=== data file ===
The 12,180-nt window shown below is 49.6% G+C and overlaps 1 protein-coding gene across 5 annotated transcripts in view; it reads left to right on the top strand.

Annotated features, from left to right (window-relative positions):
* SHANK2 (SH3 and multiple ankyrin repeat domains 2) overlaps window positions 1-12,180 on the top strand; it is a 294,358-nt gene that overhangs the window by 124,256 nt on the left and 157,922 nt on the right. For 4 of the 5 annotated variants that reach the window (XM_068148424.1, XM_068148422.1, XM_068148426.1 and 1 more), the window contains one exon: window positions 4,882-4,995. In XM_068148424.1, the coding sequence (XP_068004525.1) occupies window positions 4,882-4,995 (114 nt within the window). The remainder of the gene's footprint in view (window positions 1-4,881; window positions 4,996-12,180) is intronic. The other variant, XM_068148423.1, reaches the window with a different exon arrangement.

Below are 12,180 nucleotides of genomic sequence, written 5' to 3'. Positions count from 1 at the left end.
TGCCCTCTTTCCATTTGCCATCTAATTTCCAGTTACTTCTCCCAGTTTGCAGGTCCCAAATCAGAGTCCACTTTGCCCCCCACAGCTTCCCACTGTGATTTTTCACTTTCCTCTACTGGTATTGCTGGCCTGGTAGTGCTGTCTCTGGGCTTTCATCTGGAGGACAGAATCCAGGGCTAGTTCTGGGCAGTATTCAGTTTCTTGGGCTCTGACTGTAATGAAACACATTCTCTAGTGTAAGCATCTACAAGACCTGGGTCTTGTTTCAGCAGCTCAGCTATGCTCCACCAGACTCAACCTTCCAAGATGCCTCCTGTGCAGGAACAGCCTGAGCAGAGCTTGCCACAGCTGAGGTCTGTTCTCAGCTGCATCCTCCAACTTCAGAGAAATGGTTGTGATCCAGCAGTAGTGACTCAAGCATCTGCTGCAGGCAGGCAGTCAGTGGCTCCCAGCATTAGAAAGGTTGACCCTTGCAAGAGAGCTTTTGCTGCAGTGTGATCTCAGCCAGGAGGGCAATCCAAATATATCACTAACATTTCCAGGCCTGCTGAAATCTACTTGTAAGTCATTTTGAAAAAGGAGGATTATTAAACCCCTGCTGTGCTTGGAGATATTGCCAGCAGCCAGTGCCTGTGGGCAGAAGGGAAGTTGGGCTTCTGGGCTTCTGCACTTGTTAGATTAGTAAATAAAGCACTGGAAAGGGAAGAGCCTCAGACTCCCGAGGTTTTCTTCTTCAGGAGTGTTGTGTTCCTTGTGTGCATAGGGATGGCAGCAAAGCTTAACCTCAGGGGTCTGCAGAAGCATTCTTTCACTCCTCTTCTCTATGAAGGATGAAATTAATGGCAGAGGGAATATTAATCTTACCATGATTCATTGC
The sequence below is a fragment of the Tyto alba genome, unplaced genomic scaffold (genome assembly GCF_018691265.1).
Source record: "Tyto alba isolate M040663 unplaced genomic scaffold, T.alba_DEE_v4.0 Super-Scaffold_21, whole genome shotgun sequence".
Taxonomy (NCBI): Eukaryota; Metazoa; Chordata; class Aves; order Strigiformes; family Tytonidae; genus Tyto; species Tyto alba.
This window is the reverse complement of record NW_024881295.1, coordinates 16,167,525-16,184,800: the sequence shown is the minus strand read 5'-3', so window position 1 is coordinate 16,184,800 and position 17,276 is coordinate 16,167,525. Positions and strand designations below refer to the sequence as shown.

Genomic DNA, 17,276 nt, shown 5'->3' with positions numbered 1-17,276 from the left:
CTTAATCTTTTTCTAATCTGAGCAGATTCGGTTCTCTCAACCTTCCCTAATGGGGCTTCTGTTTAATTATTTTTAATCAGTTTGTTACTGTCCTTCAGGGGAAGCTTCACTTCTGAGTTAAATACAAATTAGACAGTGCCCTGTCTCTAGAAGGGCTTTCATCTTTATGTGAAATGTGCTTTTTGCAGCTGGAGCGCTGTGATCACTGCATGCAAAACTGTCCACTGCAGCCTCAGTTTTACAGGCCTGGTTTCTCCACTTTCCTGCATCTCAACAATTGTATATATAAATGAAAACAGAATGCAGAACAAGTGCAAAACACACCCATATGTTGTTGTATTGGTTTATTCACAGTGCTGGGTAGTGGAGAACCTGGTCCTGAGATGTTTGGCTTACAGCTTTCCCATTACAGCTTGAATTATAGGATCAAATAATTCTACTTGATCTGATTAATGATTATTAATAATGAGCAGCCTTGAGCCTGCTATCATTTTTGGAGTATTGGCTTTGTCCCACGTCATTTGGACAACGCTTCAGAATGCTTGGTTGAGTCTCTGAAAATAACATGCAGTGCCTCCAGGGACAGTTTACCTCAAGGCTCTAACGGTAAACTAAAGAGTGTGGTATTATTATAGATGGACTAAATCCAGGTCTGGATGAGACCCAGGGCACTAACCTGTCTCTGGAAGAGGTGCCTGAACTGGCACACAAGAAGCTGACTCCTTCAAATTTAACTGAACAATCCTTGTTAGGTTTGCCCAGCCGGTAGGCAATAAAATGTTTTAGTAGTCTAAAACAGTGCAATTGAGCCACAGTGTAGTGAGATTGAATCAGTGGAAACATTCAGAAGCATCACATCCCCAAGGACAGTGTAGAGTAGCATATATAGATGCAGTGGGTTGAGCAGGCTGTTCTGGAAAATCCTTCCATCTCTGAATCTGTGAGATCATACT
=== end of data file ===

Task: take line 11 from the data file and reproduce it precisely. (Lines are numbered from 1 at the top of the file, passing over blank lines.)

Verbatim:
CTTAATCTTTTTCTAATCTGAGCAGATTCGGTTCTCTCAACCTTCCCTAATGGGGCTTCTGTTTAATTATTTTTAATCAGTTTGTTACTGTCCTTCAGGGGAAGCTTCACTTCTGAGTTAAATACAAATTAGACAGTGCCCTGTCTCTAGAAGGGCTTTCATCTTTATGTGAAATGTGCTTTTTGCAGCTGGAGCGCTGTGATCACTGCATGCAAAACTGTCCACTGCAGCCTCAGTTTTACAGGCCTGGTTTCTCCACTTTCCTGCATCTCAACAATTGTATATATAAATGAAAACAGAATGCAGAACAAGTGCAAAACACACCCATATGTTGTTGTATTGGTTTATTCACAGTGCTGGGTAGTGGAGAACCTGGTCCTGAGATGTTTGGCTTACAGCTTTCCCATTACAGCTTGAATTATAGGATCAAATAATTCTACTTGATCTGATTAATGATTATTAATAATGAGCAGCCTTGAGCCTGCTATCATTTTTGGAGTATTGGCTTTGTCCCACGTCATTTGGACAACGCTTCAGAATGCTTGGTTGAGTCTCTGAAAATAACATGCAGTGCCTCCAGGGACAGTTTACCTCAAGGCTCTAACGGTAAACTAAAGAGTGTGGTATTATTATAGATGGACTAAATCCAGGTCTGGATGAGACCCAGGGCACTAACCTGTCTCTGGAAGAGGTGCCTGAACTGGCACACAAGAAGCTGACTCCTTCAAATTTAACTGAACAATCCTTGTTAGGTTTGCCCAGCCGGTAGGCAATAAAATGTTTTAGTAGTCTAAAACAGTGCAATTGAGCCACAGTGTAGTGAGATTGAATCAGTGGAAACATTCAGAAGCATCACATCCCCAAGGACAGTGTAGAGTAGCATATATAGATGCAGTGGGTTGAGCAGGCTGTTCTGGAAAATCCTTCCATCTCTGAATCTGTGAGATCATACT